“Good teams are loud teams.” —Dan Lacroix, Montreal Canadiens assistant coach
If the latest installment of Road to the Winter Classic were a rink, the loudest voice on it would belong to P.K. Subban, by, oh, about 76 decibels. The spotlight-seizing defenceman is a no-brainer to play lead in the annual miniseries-slash-promotional-vehicle, and he puts a cherry on top before diving into the role.
Episode 1 of Epix’s docu-series counts down to the New Year’s Day outdoor match-up between the Canadiens and Boston Bruins at Gillette Stadium, and producer Ross Greenburg wisely leans on the charisma jolt that is Subban — forever mic’d up and dressed to the nines — to give the show flavour.
He’s funny and chirpy, encouraging and critical, confident and loves nicknames. His in-game commentary is also a little more harsh than kids might expect. Earmuffs. When Subban blows his skate edge twice, he quips, “I had two glasses of wine last night.”
Here are the highlights of the first of four episodes, which debuted Wednesday night. Watch the full episode in the video player above.
It's not a freakin' yoga mat. It's a suit carrier
The direction is clear from the outset, as the curtain opens on the biggest star, Subban, shirtless and grooming himself with razor and toothbrush. Both electric. Slipping on some fur before heading to the rink, he takes a glance in the mirror.
"Perfect," he says.
When Subban arrives at the dressing room holding some fancy, rolled-up suit bag, teammates kid that he's lugging a yoga mat.
"Maybe I'll get you one for Christmas," he smiles.
The rivalry is real
Boston-Montreal instantly brings something Epix lacked in Year 1 of its takeover from the HBO concept: rivalry. Whereas the journeys of the Capitals and Blackhawks appeared contained, separated by conference and lacking in historic significance, Habs-Bruins is one thing.
Historic reels of Guy LaFleur and Bobby Orr are flicked at, reminding us of the rivalry's depth, but not overdone. And we meet Diane Bibeau, the Bell Centre organist, who says she wants to play until near death.
Bruins captain Zdeno Chara gets spotted by tourists in Boston and chides them for being Habs fans, after posing for a photo. A similar scene would have never unfolded around the Lincoln Memorial.
"The hatred is between those two cities, and I don't think that's ever going to end," says Brad Marchand. "You want to embarrass that team."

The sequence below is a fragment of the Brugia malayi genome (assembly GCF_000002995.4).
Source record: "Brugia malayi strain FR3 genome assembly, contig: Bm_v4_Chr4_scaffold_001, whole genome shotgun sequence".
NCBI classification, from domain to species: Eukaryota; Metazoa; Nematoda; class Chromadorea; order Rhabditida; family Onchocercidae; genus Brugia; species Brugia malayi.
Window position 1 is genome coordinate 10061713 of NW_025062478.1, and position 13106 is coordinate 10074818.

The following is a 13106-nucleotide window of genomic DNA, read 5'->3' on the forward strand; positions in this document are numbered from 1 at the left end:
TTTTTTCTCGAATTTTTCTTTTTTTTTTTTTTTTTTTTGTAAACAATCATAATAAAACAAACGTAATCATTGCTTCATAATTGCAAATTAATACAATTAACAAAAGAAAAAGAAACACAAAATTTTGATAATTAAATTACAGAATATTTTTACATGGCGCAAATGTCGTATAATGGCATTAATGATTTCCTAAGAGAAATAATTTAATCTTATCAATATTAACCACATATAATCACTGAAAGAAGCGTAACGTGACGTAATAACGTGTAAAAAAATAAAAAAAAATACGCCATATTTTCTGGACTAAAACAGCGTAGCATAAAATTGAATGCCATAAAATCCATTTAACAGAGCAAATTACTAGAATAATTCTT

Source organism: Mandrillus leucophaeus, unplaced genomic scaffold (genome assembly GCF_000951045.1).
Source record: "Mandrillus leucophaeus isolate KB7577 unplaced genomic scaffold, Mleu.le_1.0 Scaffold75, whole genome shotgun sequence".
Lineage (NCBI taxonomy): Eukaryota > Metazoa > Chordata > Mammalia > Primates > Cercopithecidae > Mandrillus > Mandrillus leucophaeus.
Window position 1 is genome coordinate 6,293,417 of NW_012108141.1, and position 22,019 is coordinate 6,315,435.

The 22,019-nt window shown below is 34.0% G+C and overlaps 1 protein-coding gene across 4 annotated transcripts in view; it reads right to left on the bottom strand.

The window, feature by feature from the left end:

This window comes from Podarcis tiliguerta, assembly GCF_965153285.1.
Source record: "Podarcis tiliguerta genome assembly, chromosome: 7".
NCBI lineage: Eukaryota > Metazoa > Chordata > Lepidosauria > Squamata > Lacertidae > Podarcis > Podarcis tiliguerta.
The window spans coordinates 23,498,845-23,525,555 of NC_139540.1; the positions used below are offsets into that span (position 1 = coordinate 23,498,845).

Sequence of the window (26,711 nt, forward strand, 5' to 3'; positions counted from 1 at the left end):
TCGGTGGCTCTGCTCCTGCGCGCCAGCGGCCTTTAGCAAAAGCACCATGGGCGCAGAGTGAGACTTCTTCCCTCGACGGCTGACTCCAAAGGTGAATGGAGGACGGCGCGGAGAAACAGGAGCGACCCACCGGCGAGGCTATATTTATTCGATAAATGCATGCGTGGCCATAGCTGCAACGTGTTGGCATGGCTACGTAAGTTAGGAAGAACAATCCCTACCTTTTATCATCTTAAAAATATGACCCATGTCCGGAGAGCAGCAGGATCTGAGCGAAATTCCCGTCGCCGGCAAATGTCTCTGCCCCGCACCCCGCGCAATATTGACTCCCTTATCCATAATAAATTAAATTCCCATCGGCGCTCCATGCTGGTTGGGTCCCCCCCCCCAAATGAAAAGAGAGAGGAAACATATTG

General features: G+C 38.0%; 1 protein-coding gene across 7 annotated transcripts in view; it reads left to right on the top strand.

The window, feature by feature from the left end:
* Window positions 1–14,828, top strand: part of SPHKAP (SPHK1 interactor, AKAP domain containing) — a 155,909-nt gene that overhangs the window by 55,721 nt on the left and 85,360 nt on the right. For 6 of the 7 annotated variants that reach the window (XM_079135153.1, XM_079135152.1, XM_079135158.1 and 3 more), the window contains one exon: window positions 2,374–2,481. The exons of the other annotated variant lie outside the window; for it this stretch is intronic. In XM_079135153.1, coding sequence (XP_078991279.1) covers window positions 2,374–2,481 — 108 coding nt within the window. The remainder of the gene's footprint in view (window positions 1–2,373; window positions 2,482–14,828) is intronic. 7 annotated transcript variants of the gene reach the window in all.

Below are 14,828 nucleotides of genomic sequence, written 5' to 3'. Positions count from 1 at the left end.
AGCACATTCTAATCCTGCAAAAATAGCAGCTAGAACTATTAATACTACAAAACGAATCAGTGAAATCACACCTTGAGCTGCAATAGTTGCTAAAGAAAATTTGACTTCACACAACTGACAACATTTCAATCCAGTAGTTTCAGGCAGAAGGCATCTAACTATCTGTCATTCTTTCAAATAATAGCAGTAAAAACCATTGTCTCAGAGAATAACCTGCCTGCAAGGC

Marchand loves his team, his country
In another scene with a hockey player shirtless at his home, we learn that Marchand has a tattoo honouring the 2011 Stanley Cup, in addition to a large Hockey Canada logo tatted on his upper back. Considering his audition for Team Canada's World Cup team this season, we wonder if he wanted that shot included for foreshadowing.
Milt Schmidt cameo!
The oldest living Bruin, Milt Schmidt, stops by to meet the team.
"He's 97," says the guy pushing his wheelchair, "which is not too bad. And he just got a new girlfriend who's 92."
Puck luck—believe in it
The Bruins have a horseshoe framed and hung to the door of their dressing room. The players tap it as they exit between periods and head back to the ice.
Zdeno Chara is regular guy, according to Zdeno Chara
A staple in Boston, the captain goes for a neighbourhood stroll, slapping high-fives and doing regular-guy stuff like popping into the barbershop and buying a blue-collar lunch.
Chara's barber shows a photo of him shaving off the affable defenceman's playoff beard, and randoms on the street congratulate him on a good game.
"I'm just a regular guy, so I get a regular sandwich," Chara says. "Large."
Brendan Gallagher has Frankenstein's monster's hand
"This is the worst part of my morning," says the injured forward, who must get his busted hand massaged for a half-hour every day.
Gallagher is holding onto a small chance of making it back in the lineup for Jan. 1, and the show would benefit from his easy smile and quick wit. Shame he's on Epix's sideline here.
The MVP is a no-show
With Carey Price injured, he does not appear in Episode 1. Bummer. It's tougher to sell the game when its most dominant player is absent.
Baby Bergeron is pretty dang cute
Kids feature prominently here, as the show's touchstone themes of family and community are present and accounted for.
It's lovely to see Patrice Bergeron nuzzle with his eight-weeks-old son, Zack
"You're the best. Daddy loves you!" Bergeron gushes.
Which, confidentially, is what Claude Julien says to Bergeron after defensive-zone face-offs.
The Bruins needed to break the ice
Both Julien and a couple of Boston players discuss how, with so many tweaks to the roster, it took a few weeks for the Bruins to start acting like themselves in the dressing room this season. The room was stiff, but now the chemistry and interaction is developing. The coach stresses how important that bond is to winning.
"Everyone is showing their true colours," says Zac Rinaldo.